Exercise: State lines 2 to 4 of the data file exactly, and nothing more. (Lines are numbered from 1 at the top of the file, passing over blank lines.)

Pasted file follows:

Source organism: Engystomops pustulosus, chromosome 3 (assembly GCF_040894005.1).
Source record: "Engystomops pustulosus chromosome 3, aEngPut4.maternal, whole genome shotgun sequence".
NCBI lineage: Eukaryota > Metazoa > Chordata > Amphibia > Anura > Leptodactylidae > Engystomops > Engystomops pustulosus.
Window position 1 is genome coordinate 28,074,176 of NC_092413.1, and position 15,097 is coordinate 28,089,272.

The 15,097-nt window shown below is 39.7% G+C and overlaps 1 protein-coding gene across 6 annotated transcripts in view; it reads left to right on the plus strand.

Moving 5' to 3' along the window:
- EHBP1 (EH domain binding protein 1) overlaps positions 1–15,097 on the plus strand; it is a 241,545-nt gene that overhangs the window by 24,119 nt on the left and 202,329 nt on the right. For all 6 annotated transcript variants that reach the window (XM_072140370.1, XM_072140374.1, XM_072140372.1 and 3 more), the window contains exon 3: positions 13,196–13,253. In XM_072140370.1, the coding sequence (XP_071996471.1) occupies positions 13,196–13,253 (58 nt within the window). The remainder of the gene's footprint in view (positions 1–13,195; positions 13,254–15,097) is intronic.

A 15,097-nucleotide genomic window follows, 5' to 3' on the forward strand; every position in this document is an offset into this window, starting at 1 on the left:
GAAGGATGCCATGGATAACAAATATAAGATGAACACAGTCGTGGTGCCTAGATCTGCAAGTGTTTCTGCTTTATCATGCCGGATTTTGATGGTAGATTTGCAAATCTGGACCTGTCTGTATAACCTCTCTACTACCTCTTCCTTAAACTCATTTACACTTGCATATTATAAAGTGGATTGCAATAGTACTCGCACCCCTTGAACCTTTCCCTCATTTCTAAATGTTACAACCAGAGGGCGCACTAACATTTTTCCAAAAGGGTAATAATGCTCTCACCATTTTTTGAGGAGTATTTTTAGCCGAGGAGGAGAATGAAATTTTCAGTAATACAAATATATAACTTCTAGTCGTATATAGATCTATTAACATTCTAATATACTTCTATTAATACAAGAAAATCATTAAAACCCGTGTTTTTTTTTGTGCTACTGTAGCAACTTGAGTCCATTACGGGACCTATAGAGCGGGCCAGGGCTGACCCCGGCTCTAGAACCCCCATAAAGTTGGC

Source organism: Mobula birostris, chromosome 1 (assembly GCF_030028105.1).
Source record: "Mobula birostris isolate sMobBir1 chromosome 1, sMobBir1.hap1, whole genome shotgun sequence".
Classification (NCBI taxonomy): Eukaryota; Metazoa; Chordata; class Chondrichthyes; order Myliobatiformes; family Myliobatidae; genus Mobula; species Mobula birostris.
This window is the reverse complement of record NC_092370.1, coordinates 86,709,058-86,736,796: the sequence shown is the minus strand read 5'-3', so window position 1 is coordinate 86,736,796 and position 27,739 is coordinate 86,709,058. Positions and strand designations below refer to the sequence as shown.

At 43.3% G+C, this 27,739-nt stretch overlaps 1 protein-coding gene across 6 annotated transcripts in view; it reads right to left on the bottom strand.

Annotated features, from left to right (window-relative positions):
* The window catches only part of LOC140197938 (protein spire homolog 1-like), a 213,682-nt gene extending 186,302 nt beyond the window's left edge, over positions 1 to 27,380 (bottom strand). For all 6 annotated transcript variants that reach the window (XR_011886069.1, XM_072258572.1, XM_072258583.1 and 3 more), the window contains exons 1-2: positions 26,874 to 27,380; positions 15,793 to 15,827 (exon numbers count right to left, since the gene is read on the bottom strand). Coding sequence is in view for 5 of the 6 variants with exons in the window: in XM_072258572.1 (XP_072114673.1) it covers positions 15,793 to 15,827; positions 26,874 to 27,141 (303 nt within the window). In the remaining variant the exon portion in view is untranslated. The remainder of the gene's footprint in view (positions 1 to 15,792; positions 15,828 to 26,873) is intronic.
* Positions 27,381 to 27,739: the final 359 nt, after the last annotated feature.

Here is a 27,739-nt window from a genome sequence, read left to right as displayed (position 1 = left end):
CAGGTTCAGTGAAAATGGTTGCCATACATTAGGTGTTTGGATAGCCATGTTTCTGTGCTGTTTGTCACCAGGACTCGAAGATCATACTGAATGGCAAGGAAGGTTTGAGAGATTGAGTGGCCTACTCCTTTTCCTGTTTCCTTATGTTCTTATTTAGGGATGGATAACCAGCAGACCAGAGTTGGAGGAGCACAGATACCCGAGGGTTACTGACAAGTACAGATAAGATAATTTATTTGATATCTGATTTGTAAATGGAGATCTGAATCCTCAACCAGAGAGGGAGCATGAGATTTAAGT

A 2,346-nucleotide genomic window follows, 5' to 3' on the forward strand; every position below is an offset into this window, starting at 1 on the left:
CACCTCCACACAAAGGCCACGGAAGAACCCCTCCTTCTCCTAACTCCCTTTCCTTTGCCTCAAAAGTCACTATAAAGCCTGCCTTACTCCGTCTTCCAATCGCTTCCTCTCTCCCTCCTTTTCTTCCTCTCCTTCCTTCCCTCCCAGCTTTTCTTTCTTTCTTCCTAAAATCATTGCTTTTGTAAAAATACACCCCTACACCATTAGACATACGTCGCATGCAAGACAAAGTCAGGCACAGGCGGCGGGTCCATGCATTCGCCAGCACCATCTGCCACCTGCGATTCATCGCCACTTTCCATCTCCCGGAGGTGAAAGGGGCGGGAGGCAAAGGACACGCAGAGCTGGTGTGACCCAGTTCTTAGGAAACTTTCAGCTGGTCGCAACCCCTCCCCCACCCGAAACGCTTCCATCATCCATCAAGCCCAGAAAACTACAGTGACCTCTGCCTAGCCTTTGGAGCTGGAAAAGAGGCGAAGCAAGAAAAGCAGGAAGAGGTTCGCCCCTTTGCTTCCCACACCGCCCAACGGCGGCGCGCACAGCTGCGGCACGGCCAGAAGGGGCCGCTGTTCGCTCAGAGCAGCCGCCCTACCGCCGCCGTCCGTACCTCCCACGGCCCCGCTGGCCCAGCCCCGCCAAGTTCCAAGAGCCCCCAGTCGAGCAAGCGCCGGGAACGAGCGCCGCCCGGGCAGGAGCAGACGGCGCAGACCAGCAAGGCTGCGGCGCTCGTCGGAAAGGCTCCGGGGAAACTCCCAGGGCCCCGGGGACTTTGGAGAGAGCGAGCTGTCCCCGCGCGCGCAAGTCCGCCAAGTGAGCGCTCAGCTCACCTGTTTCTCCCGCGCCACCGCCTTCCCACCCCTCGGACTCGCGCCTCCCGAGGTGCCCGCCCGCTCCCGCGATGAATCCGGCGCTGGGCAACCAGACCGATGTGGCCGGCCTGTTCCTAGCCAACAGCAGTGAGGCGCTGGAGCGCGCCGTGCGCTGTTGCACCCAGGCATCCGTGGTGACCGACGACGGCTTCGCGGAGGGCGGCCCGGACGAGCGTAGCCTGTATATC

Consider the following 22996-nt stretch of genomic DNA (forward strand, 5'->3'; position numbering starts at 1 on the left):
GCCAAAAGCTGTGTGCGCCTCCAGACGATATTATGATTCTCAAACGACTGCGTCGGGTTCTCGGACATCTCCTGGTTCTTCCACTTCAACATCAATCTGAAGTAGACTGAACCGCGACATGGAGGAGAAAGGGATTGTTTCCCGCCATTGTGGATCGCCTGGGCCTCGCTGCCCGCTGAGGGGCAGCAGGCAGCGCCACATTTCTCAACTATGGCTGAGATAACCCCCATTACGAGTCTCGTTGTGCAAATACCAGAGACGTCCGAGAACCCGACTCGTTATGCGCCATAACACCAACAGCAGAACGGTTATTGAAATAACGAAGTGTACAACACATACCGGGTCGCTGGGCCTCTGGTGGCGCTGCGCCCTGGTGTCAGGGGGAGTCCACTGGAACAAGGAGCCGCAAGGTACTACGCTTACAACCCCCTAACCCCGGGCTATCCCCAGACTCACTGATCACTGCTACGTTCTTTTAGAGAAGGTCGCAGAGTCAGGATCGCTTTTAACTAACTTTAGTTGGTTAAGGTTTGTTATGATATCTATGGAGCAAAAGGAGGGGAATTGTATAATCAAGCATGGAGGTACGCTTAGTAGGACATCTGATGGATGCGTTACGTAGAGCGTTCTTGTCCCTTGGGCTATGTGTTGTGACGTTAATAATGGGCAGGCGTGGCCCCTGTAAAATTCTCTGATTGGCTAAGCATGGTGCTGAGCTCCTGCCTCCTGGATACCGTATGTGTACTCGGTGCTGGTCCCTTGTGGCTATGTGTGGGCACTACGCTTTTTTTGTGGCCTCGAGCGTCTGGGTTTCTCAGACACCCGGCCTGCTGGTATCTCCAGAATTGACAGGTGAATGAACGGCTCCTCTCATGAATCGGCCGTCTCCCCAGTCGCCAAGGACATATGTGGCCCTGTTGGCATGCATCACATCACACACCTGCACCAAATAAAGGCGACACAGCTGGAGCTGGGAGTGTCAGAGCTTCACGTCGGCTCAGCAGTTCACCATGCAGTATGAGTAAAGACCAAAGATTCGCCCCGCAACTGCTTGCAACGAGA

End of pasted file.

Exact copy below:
Source record: "Engystomops pustulosus chromosome 3, aEngPut4.maternal, whole genome shotgun sequence".
NCBI lineage: Eukaryota > Metazoa > Chordata > Amphibia > Anura > Leptodactylidae > Engystomops > Engystomops pustulosus.
Window position 1 is genome coordinate 28,074,176 of NC_092413.1, and position 15,097 is coordinate 28,089,272.